A few days later the same thing happened, only this time the capo had found way to the 8th fret of my Dove. This went on through the long dark winter; first fret of my Hummingbird (kind of weird choice), 5th fret of the Martin HD-28V etc. etc. And every time I patiently stood up, took the thing off and brought back where it belonged – the little fine oak-shrine.


Then after 5 months my girlfriend, who by the way got so used to the ritual that she began to react in sleep, suddenly woke again and claimed,

"I'm sure I heard a dry clack-sound this time." A dry clack-sound ?!? Okaayyyy, , , up I went and now to my utter surprise saw the capodastro clamped to the broom. Alrite, that freaked me out.

Within 20 seconds I threw the broomstick including the capo over the balcony-rail, , , but for some flabbergasting reason never heard it land. Oooh, what would be the next, , , I began to worry, , , until I luckily forgot.

Then one beautiful day in May when all the leaves had just bloomed, we got the tragic news. Mister Janson's canary down on the first floor had been strangled late last night by a strange golden tool no one could say what was. O lords. .


Admit I kept my mouth shut, , , simply couldn't bear to share what I knew. Devastating. And yes, yes, of course it filled me with shame and guilt - but then again in the big picture I felt so innocent.


A total mess, , , which didn't get under control until I finally wrote a song about it, which actually charged big time and allowed me to move to another part of town. Pheeew, , , just thinking of all this makes me sweat again. Shouldn't be hard to see why.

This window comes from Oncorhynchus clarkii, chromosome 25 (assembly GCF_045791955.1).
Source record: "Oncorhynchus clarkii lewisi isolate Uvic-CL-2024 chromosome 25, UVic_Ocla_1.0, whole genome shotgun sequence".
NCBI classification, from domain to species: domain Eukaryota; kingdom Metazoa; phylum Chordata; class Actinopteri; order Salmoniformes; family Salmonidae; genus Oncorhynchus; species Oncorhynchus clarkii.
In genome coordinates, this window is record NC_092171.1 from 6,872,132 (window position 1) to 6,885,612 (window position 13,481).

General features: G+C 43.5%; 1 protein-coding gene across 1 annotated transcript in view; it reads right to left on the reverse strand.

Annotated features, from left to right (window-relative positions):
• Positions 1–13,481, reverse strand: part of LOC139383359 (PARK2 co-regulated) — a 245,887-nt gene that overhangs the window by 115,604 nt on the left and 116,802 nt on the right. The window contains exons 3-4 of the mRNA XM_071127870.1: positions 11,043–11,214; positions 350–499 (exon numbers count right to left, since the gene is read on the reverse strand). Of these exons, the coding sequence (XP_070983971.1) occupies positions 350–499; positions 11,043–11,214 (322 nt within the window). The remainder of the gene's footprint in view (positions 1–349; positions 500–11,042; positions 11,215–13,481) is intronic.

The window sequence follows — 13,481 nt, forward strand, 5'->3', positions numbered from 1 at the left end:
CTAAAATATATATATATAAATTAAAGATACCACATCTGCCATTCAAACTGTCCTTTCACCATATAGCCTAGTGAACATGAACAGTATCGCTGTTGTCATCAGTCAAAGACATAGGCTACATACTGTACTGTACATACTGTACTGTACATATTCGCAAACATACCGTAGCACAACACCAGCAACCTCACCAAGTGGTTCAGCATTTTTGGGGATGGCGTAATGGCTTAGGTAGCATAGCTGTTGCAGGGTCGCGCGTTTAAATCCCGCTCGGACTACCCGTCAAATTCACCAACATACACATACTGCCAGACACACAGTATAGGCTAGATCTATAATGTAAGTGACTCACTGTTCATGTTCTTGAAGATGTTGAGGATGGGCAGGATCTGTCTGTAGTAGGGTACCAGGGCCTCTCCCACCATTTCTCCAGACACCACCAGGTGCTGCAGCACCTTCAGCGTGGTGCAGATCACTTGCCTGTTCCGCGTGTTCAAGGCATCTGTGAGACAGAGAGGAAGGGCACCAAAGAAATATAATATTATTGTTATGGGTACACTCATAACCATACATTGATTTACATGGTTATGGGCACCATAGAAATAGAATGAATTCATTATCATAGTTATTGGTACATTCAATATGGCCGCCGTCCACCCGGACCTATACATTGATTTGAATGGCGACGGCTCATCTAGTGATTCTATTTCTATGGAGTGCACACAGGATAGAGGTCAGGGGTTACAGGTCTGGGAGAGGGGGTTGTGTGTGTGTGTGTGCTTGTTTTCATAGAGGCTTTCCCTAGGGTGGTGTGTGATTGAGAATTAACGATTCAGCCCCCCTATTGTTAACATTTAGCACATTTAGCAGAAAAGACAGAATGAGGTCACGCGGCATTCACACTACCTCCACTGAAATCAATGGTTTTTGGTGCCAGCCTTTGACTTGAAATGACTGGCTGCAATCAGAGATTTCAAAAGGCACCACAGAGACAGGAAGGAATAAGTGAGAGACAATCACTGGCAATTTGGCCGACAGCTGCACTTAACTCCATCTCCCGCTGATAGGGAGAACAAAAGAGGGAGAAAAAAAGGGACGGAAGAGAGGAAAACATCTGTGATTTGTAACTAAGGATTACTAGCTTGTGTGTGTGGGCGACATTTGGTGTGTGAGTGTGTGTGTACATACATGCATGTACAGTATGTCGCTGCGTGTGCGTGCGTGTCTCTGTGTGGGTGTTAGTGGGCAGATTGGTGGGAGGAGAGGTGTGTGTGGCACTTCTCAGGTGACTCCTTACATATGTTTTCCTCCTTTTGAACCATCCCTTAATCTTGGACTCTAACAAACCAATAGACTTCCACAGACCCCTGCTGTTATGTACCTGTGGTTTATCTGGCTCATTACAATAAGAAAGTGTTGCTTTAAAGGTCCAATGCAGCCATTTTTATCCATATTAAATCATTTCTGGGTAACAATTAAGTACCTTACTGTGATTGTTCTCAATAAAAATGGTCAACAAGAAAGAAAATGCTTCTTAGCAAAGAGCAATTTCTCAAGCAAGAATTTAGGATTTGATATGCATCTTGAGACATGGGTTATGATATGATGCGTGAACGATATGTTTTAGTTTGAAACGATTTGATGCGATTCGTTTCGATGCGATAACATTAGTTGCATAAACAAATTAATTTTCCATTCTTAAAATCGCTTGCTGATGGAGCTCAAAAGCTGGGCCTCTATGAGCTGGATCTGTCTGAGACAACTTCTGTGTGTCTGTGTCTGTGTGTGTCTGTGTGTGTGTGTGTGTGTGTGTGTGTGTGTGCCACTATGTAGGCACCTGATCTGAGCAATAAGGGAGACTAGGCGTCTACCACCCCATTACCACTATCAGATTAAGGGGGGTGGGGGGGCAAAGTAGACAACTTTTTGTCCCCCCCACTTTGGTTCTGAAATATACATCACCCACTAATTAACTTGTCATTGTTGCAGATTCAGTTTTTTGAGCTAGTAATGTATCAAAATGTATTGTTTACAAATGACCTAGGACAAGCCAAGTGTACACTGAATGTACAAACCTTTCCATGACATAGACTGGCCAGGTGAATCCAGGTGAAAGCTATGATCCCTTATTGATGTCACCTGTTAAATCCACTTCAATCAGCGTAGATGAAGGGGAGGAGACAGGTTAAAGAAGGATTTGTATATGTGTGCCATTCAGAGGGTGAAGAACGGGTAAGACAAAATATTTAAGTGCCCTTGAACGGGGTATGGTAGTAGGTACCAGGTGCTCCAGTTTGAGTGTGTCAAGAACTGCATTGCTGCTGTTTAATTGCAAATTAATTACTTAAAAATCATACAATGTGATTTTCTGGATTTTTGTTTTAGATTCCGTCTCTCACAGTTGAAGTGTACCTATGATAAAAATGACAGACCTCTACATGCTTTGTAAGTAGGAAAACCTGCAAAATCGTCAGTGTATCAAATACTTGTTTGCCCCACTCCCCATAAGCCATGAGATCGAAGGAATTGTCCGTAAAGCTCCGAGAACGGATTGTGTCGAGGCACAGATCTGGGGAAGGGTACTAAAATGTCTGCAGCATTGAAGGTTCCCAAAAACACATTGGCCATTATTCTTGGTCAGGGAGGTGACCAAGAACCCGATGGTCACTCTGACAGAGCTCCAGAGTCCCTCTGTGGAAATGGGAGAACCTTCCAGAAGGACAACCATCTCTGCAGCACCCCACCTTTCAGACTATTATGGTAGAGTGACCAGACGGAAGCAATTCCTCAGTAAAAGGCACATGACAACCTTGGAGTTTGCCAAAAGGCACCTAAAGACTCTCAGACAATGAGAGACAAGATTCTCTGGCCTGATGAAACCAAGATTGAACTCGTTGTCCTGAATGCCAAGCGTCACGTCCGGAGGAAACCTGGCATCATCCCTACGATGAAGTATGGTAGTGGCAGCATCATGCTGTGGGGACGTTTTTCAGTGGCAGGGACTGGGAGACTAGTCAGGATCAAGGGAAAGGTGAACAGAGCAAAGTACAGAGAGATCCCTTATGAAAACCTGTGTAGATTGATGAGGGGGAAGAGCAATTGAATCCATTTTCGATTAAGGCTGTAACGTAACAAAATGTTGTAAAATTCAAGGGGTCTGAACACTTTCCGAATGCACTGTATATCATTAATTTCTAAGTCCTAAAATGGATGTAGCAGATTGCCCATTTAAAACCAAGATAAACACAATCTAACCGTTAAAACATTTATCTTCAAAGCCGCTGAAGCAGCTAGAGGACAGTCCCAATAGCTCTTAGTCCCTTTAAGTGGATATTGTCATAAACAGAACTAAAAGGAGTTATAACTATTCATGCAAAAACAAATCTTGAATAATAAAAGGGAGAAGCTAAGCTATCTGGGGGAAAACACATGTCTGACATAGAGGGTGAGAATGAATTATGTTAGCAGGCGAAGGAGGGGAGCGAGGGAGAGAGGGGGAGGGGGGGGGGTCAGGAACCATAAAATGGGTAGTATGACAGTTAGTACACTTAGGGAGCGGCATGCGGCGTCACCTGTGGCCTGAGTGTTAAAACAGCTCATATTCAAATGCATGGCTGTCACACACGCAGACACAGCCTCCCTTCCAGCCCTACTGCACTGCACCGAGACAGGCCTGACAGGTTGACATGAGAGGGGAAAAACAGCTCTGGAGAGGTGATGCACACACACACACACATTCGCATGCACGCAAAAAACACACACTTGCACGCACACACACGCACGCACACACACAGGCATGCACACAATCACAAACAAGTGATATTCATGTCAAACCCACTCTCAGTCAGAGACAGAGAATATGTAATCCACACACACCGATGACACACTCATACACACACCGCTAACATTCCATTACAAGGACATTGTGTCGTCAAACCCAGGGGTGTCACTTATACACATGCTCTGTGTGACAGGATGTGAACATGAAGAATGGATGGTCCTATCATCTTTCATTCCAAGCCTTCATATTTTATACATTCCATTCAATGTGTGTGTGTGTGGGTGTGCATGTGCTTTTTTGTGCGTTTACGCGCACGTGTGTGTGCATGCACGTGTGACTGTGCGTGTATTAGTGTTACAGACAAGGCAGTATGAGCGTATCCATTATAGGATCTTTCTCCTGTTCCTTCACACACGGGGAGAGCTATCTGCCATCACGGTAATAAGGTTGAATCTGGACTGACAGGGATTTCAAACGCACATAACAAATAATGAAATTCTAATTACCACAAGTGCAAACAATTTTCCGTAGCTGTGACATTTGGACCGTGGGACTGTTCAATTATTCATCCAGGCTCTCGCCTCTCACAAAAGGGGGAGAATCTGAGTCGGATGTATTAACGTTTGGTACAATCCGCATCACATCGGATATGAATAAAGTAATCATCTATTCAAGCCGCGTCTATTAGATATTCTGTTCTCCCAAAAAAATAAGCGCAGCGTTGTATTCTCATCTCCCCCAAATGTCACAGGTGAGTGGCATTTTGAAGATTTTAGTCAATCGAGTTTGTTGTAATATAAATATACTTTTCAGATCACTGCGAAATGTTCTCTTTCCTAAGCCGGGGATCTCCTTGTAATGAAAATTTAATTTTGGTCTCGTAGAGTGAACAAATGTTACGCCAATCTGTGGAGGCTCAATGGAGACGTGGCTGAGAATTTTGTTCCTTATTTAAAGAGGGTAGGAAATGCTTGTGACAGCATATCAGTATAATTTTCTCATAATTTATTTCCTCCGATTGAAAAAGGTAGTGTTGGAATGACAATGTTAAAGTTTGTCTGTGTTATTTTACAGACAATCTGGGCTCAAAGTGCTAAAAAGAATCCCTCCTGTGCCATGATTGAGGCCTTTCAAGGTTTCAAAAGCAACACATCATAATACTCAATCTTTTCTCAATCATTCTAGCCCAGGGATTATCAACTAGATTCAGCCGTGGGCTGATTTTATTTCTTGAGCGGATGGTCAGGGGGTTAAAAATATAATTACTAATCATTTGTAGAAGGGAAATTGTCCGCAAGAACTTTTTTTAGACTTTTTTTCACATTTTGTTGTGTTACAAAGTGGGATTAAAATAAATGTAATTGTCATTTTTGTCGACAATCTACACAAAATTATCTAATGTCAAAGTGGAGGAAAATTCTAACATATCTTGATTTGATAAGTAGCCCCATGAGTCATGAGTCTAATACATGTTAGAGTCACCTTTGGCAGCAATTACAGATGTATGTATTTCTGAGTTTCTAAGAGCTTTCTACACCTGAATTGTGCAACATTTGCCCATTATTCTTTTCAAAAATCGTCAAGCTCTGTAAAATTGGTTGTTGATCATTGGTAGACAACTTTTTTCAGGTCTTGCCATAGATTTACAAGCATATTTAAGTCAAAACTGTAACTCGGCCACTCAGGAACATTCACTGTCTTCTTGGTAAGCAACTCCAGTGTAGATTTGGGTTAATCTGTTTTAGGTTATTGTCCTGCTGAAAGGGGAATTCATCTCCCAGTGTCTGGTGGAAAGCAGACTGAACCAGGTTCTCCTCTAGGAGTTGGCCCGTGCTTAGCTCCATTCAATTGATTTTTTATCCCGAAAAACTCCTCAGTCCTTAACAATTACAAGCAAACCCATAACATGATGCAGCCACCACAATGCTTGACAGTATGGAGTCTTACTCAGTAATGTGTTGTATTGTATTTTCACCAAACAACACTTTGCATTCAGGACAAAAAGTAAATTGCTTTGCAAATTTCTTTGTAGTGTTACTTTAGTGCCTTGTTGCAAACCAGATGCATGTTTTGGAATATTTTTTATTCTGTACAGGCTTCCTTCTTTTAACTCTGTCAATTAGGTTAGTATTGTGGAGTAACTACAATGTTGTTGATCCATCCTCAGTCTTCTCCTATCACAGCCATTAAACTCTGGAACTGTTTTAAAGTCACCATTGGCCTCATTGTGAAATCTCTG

If I still have the wooden box. No, gave it to mister Janson so he could use it as a coffin for his sweet yellow flier. Quite certain he did. .

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i was recently commissioned by a ghost to write a song entitled " i aint got no body"

Oh, a wise guy, eh?



I thought this was going to be a thread about all the prevalent pumpkin hue aging toner...


That would probably be found over at the UMGF. Plenty of instant pumpkin'ed M guitars that could be decorated as jack o' lanterns.


. . . And to the yarn-spinning tale tellers Jinder and Emin7- for some reason, as a guitar person, I find it quite easy for suspension of disbelief to occur to enjoy the tale.

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I brought Scotty's mandolin into a 110+ year old haunted house. When we bought the house there were many stories, and it was vacant for well over 20 years. We never had any canary murders that I know of. Just slamming doors, lights flickering, strange sounds, my wife's antique books would re-locate.


Stuff like that.


Oh, and my 5 year old daughter met an invisible friend who lived here when we moved in.


As I re-modeled and repaired things and after we bought the mandolin, the strange things happened less and less. Now they are quite rare, but we're pretty much used to it and they've never tried to harm us.



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I wish I had a dollar for every guitar I have run across supposedly played by a now long dead musician in the south.


Back when I used to hang around my favorite little music shop though you could on occasion hear what sounded like a very faint strumming coming from a guitar or two hanging on the wall. Turned out it was just the air handlers kicking on which moved enough air to get the lighter built guitars to vibrate just enough to hear something coming out of them